People compensate. They don’t want to look bad. They don’t want embarrassment. Embarrassment is extremely uncomfortable. In my confusion, I compensated by reinventing The Thing, by fitting other parts of my life and working them into The Thing. I stated that these stories from earlier parts of my life were due to my present condition. This doesn’t make logical sense, however, I was not being treated with logic anyway. The doctors allowed me to conclude anything, as long as they were not being accused nor seen as at fault.
For instance, I saw the fact that I’d been fired from a job when I was a teen “due to The Thing.” This wasn’t true at all. Many college-bound teens had a hard time getting jobs in some geographical areas during that time. This may be true even today. Many bosses are hesitant to hire a teen only to see that teen leave for college in a few months. When I was fired, my boss’ reasons were vague. However, my mother pointed out that I had not once called in sick, and had not once been tardy. When I asked for more hours so that I could get properly trained, the manager had made excuses, week after week, then fired me. She said he never even gave me a chance, and that I should forget about that job. I did.
I didn’t want to admit that The Thing was from ECT. Above all, I didn’t want to face the truth. So without changing facts, I explained my past via The Thing. The Thing caused me to lose my job. However, I don’t at all recall being confused on the job. I didn’t like the job, it was not something I wanted to do all my life, but I didn’t have severe cognitive problems and that wasn’t why I was fired. I was an inconvenience to the boss, and I was probably too smart for the work that was required of me. It was a bit embarrassing wearing that Brigham’s uniform. Scooping ice cream wasn’t my thing. I wasn’t the first nor last who was fired from food service. Life goes on.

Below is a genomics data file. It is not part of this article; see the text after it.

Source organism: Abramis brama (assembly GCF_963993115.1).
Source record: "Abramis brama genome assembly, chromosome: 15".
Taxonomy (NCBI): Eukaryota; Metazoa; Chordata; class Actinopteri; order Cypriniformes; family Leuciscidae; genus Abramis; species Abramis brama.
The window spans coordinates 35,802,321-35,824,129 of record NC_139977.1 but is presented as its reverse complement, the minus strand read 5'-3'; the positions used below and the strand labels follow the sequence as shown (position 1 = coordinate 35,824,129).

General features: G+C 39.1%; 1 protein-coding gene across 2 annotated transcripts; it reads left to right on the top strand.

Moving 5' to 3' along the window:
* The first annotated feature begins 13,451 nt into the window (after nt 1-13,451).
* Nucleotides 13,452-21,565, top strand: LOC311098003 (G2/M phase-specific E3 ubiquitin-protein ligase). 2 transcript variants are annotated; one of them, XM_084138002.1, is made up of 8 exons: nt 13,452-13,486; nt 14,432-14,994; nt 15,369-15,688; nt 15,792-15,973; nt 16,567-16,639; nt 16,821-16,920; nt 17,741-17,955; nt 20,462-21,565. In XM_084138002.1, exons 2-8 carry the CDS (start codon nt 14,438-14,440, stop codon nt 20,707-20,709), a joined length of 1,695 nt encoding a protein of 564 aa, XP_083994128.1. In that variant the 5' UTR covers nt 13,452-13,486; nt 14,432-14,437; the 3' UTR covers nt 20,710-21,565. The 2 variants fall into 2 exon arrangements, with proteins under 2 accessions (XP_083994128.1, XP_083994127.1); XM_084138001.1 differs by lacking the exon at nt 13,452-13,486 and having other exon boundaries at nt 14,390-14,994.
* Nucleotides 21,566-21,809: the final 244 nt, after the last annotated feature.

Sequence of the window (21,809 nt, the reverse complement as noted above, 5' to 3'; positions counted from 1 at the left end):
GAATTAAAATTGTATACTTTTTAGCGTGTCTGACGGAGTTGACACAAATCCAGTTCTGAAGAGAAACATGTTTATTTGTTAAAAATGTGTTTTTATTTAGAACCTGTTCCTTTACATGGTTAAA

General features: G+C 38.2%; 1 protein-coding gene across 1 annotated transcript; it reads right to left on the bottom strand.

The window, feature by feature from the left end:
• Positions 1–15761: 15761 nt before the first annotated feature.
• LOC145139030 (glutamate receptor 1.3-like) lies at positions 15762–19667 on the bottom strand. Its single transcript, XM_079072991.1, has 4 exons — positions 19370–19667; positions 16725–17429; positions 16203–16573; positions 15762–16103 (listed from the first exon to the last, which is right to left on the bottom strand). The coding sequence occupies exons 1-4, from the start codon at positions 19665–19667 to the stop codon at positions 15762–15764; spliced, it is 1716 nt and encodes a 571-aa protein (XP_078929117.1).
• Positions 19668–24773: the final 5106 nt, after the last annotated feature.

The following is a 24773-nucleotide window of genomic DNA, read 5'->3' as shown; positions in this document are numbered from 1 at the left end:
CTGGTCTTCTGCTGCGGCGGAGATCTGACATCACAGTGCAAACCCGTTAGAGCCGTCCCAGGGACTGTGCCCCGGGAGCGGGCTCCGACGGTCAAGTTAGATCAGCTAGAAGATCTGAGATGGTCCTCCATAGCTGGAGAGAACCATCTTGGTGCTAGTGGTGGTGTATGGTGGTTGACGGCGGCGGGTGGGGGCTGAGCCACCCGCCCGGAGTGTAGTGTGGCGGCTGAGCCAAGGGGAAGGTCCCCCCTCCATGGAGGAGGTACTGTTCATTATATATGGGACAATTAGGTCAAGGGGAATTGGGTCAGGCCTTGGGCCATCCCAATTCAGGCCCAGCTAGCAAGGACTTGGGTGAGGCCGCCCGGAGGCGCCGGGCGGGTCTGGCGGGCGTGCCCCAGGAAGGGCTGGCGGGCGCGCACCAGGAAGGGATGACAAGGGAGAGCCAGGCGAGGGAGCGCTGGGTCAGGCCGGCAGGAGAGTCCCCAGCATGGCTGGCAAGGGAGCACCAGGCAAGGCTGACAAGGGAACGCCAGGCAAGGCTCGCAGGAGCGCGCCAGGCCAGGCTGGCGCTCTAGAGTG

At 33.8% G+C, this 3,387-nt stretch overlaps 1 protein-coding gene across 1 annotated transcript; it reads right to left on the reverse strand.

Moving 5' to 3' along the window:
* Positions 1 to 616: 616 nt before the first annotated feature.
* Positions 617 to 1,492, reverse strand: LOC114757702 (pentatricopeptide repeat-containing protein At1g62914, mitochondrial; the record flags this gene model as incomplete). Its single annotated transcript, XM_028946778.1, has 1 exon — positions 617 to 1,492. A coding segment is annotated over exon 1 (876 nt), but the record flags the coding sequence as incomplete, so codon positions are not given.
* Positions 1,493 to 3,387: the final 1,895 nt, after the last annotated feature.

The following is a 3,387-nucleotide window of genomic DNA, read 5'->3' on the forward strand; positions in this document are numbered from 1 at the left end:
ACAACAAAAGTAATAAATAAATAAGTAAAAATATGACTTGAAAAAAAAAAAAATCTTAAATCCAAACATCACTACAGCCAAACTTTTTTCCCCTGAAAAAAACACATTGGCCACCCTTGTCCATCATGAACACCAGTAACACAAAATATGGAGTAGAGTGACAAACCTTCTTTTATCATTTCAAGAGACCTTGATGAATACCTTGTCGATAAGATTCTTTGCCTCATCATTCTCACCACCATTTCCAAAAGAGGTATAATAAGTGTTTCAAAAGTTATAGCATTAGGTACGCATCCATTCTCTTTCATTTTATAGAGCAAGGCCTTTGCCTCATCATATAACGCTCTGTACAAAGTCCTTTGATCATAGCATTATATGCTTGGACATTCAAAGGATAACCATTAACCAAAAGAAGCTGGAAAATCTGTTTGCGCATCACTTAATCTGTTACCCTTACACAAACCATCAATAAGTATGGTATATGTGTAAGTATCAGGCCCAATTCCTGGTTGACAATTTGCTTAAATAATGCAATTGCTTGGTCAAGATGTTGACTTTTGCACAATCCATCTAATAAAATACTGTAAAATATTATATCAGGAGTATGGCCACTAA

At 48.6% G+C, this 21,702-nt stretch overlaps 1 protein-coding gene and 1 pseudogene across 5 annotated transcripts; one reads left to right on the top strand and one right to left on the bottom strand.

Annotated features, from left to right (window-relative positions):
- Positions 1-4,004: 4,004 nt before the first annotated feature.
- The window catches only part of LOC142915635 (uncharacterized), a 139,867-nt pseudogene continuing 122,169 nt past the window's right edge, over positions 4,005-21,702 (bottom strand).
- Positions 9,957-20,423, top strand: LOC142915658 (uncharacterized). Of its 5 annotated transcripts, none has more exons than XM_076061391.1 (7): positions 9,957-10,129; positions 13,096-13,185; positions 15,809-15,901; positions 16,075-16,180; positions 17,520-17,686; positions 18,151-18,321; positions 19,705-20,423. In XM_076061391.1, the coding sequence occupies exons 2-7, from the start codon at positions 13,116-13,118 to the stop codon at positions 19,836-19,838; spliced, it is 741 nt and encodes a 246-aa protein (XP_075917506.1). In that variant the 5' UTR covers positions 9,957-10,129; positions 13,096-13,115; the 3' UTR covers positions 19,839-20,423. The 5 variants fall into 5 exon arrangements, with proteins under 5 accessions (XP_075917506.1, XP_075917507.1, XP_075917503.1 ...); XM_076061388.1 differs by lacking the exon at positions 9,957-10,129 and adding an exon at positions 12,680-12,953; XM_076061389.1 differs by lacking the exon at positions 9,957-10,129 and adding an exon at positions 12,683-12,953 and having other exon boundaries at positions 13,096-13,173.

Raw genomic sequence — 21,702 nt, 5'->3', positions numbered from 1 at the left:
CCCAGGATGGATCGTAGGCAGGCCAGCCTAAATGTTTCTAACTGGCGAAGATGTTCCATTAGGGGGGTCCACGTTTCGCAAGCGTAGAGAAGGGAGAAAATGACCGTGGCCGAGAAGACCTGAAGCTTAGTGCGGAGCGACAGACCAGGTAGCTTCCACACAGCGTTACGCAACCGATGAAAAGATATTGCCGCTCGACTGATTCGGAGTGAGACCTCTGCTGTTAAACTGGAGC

Nonetheless, after ECT, I rationalized many past life events, and fit them into The Thing. I finally concluded, quite incorrectly, that I’d had The Thing all my life. By then, time had passed. Winter was approaching, 1996.
Bingo. Now was the time. McLean had to make their move to seal this. Get it into the girl’s head that she has had this condition all her life, that it is impairing and permanent, and that she will have to ACCEPT IT. What else could these criminals do? They’d fucked up badly. They didn’t want a lawsuit. Dr. Henry couldn’t do this himself, oh no, not admit fault directly. They needed a Deus Ex Machina.
What’s that, you ask….I will tell you. This is an Unknown Hero who comes in and saves the day. It’s a terrible plot move on the part of a writer. They say not to do it. Audiences end up dissatisfied. That doesn’t matter, there was no audience. Guess what McLean did? They had a new medical student doing a rotation in psychiatry at the rinky-dink program I was in. So he was the hero who took me aside one day. This was during late afternoon. I didn’t know him. I’d only met with him and the doctor together once or twice and he’d only been there as witness. This was carefully planned, trust me. I’m trying to recall his name right now. It’ll come back to me.
He had been briefed, Possibly only partially, I’m not sure. Did they tell him, “She was damaged by ECT and we need some good lying right now.” Probably not. I had the whole conversation written out somewhere. I had a tendency to do that, believe it or not.